Low college acceptance rates pressure students to look into personal fit with schools

MORE THAN JUST A NUMBER: Senior Joe Philleo plays chess at Chess Club. Philleo said he hopes the college he ends up going to will have many opportunities to play chess both competitively and for fun. VISHNU VAID // PHOTO

MORE THAN JUST A NUMBER: Senior Joe Philleo plays chess at Chess Club. Philleo said he hopes the college he ends up going to will have many opportunities to play chess both competitively and for fun. VISHNU VAID // PHOTO

feature

Senior Joe Philleo has applied to several of the most well-known and prestigious universities in the country: Harvard, Yale, Princeton and Massachusetts Institute of Technology (MIT) are all possibilities for him.

Furthermore, he said he thinks he has a good chance of being accepted into these “dream schools.”

College Did you know 2Besides including the necessary element of academic excellence, Philleo’s college transcript also includes accomplishments such as being the president of Key Club, starting his own website and several other extracurricular activities, such as Chess Club.

Philleo is certainly not the only qualified applicant at these colleges.

Each year, the top American colleges report receiving tens of thousands of strong applications.

However, up to 95 percent of these qualified applicants will ultimately be rejected.

In fact, schools such as Stanford, Harvard, Yale and MIT have reported a consistent decline in acceptance rates over the past decade, despite the recent overall increase in applicants.

In 2015, college acceptance rates at top universities dropped as low as 5.05 percent for the first time ever, leaving soon-to-be graduates scrambling for ways to improve their college transcript.

Philleo said while lower acceptance rates may cause some students stress, obsessing over one’s chances of acceptance is unnecessary.

“I think there’s a prevalent view here where there’s ‘x’ amount of spots, and if someone gets something, then that means there’s one less spot available. I don’t think that’s really valid. I think, in general, we should be happy for the people who achieve something,” Philleo said. “On the whole, you’ll get placed into a school that’s good for you anyways.”College did you know 3

Melinda Stephan, college counselor at CHS, said she agrees with Philleo’s view on getting accepted to college.

She said students should aim for being accepted into the college that is the best fit for them, not the one with the lowest acceptance rates.

“Sometimes, I think that we are so stuck on the getting in, that we forget about succeeding when we get there, and being happy. That’s why we talk about fit, because really, fit is not about getting in. Fit is about being happy when you get there and being successful,” Stephan said.

College Did you knowCollege fit, how well a college matches a student’s needs, can be found in various aspects of a school.

According to the National Association for College Admission Counseling, “fit” should include the location, cost, size, safety, curriculum, graduation rate and campus life of a college.

While a dream school often exceeds students’ limits academically and financially, schools that are a good fit correspond with their limits while still fulfilling their needs and wants.

In 2015, some of the most prestigious colleges released their suicide rates, revealing what happens when students do not focus on finding a school that is a good fit, leaving them unhappy when they begin attending college that they don’t feel completely comfortable at.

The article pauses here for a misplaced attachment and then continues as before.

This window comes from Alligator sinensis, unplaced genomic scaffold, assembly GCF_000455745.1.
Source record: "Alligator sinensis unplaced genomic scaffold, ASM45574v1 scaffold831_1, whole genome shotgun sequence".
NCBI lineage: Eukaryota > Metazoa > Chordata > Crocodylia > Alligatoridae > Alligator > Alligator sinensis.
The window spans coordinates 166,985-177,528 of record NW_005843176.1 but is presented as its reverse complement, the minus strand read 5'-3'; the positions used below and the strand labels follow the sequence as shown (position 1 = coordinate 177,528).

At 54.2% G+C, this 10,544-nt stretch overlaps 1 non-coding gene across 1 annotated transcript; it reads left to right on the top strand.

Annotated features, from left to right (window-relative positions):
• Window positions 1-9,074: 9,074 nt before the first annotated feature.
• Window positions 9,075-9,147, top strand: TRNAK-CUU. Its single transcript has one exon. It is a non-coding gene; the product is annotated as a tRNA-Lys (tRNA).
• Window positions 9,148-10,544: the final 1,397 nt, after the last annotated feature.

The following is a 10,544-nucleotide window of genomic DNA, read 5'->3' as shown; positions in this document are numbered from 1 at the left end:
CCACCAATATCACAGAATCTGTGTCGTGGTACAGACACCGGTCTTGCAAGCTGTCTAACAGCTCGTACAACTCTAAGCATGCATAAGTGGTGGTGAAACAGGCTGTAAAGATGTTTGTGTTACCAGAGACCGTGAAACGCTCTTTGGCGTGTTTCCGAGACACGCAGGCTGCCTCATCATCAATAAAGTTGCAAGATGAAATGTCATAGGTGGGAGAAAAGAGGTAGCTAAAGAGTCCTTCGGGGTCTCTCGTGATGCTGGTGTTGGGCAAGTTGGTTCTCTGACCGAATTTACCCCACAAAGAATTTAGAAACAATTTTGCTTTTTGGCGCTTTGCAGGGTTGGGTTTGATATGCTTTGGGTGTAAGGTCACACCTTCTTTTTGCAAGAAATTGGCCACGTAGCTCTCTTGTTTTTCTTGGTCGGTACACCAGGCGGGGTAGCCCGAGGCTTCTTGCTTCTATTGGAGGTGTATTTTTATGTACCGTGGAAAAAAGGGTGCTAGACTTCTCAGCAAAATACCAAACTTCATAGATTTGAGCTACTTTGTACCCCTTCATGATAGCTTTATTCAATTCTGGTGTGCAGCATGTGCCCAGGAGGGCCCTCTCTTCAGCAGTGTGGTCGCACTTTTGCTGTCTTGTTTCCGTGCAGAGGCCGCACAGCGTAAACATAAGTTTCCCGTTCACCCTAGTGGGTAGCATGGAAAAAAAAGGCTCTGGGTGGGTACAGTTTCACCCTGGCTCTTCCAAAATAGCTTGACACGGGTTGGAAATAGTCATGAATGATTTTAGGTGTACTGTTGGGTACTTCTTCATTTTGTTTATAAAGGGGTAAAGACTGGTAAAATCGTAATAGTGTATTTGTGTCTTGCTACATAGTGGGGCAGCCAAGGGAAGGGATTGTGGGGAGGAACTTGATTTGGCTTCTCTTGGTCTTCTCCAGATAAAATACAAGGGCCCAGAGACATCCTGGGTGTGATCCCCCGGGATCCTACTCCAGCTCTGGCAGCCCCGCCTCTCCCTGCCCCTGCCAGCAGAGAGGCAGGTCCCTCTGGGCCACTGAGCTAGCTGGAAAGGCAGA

At MIT and Harvard University, for example, the undergraduate rates of suicide are higher than that of the national average for other schools’ undergraduates.

However, in both schools, the rate of suicide among graduate students was less than half of that of the undergraduates.

Finding the perfect college fit is not always easy.

Usually, an evaluation of a student’s academic and financial standing can be used to find the general type of college he or she should attend, as well as his or her personal preferences.

But for junior Abhinav Ramkumar, these evaluations can often end up giving inaccurate depictions of one’s college fit.

“They (evaluations) only take into account some major points. But the thing is, each person is unique and therefore only he or she can make that judgement for themselves,” Ramkumar said. “Pick a college that is good for you, and stick with that. Don’t get diverted by what other people say.”

As for how to be accepted into these colleges, Philleo said self-motivation is key.College graphic

According to Philleo, having lots of embellishments on a transcript like weighted classes or clubs, is not what ultimately determines whether or not a student is accepted into a college.

Philleo said he thinks the strongest part of his application was where he displayed a strong interest in learning, as well as his motivation to be actively involved in activities.

“I feel like I’m always busy doing something,” Philleo said. “There’s so many things that I do just because I don’t like not doing anything.”

Stephan said she agrees academics aren’t the only aspects of students’ applications colleges pay attention to. She added that weighted classes and extracurricular activities are designed to show how motivated students are to learn, not how academically ready students are for college.

Stephan said, “The vast majority of students that are denied from highly competitive colleges are qualified, and that’s a really hard pill to swallow. But I will tell you that if you are passionate about learning, and enjoyed it, you’re going to do great things no matter where you go, even if it’s not the school that only accepts 10 percent of applicants.”

0